Here’s a good story for a cold December night: Franz Kafka’s cryptic, hallucinatory tale of “A Country Doctor.”
Written in Prague during the icy winter of 1916-1917, Kafka’s story unfolds in one long paragraph like a fevered nightmare. “I was in great perplexity,” says the narrator, an old doctor, as he sets out in a blizzard at night on an urgent but vague mission. But he can’t go anywhere. His horse, worn out by the winter, has just died and his servant girl is going door to door pleading for help. A surreal sequence of events follow.
“A Country Doctor” is permeated with the qualities John Updike found so compelling in Kafka: “a sensation of anxiety and shame whose center cannot be located and therefore cannot be placated; a sense of an infinite difficulty within things, impeding every step; a sensitivity acute beyond usefulness, as if the nervous system, flayed of its old hide of social usage and religious belief, must record every touch as pain.”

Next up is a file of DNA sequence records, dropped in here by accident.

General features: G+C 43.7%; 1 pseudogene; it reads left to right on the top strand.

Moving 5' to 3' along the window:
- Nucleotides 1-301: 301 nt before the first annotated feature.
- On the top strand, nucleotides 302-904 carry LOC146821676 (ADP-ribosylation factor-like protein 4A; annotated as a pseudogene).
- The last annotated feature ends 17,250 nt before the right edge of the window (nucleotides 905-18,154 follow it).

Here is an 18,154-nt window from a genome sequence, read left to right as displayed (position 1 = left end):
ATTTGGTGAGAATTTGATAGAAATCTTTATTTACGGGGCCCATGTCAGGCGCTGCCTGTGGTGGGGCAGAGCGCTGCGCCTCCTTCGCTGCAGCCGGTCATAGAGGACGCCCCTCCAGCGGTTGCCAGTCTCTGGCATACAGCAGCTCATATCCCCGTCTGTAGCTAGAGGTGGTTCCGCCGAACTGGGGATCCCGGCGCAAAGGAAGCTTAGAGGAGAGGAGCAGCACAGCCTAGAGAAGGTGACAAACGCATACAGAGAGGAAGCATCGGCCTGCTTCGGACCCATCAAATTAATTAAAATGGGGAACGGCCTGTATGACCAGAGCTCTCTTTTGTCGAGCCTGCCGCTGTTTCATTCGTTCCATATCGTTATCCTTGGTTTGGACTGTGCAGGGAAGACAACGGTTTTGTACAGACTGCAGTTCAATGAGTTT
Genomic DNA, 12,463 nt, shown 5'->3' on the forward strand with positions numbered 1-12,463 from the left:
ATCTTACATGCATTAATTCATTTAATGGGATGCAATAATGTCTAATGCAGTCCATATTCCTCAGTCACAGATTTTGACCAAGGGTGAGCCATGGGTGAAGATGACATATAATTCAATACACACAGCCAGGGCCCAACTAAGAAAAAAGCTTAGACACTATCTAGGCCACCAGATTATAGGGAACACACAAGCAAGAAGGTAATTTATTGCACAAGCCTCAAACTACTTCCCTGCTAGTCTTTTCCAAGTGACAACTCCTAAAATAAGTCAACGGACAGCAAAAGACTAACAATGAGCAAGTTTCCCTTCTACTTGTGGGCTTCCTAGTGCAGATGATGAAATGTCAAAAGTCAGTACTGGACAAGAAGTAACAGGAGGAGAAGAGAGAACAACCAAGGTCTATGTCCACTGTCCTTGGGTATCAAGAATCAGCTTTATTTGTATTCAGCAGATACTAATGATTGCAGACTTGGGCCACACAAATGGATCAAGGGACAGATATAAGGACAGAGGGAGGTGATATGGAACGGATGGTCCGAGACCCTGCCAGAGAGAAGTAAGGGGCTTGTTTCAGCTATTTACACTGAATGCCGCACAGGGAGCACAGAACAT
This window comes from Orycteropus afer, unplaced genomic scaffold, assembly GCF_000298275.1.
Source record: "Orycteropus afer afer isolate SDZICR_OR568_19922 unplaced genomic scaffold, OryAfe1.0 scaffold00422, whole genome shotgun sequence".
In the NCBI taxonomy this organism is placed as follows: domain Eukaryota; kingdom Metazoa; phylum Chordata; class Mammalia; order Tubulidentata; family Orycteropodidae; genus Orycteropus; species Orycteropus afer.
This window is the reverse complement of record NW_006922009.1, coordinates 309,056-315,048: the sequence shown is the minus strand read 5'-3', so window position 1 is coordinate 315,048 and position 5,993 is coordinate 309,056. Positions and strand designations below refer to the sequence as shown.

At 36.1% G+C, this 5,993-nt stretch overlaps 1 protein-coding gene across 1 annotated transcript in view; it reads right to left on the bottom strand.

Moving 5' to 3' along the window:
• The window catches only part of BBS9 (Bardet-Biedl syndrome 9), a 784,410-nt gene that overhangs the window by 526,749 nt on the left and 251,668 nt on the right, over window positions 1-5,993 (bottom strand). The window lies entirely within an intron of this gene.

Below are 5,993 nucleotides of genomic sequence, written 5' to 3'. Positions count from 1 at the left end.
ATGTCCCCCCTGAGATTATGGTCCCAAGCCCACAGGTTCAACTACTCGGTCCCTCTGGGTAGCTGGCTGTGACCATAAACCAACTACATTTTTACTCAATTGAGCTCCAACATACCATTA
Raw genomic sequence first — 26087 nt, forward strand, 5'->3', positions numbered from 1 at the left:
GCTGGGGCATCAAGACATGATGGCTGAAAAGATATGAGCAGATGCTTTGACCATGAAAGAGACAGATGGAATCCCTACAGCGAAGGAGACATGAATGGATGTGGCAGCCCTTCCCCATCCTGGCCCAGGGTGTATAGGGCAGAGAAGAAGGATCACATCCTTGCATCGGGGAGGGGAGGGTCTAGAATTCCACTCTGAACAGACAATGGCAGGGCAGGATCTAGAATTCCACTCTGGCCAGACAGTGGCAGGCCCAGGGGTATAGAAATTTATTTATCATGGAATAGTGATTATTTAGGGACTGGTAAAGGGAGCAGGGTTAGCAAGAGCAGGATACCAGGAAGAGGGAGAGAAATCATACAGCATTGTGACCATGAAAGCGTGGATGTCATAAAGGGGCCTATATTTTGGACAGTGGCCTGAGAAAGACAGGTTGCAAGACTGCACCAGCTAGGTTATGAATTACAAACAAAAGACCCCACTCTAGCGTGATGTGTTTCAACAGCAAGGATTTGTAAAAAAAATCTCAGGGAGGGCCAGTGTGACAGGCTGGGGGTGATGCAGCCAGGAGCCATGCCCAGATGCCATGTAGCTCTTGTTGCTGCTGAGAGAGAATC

In 2007 the award-winning Japanese animator Koji Yamamura made a 21-minute film (see above) which captures some of the strangeness and beauty of Kafka’s story. It seems somehow appropriate that the dreamlike narrative has been transmuted into a form and language unknown to Kafka. And if you aren’t familiar with the original, you can read a translation of “A Country Doctor” by Willa and Edwin Muir. You can also find Kafka’s stories in our collection of Free Audio Books and Free eBooks.
Would you like to support the mission of Open Culture? Please consider making a donation to our site. It’s hard to rely 100% on ads, and your contributions will help us continue providing the best free cultural and educational materials to learners everywhere.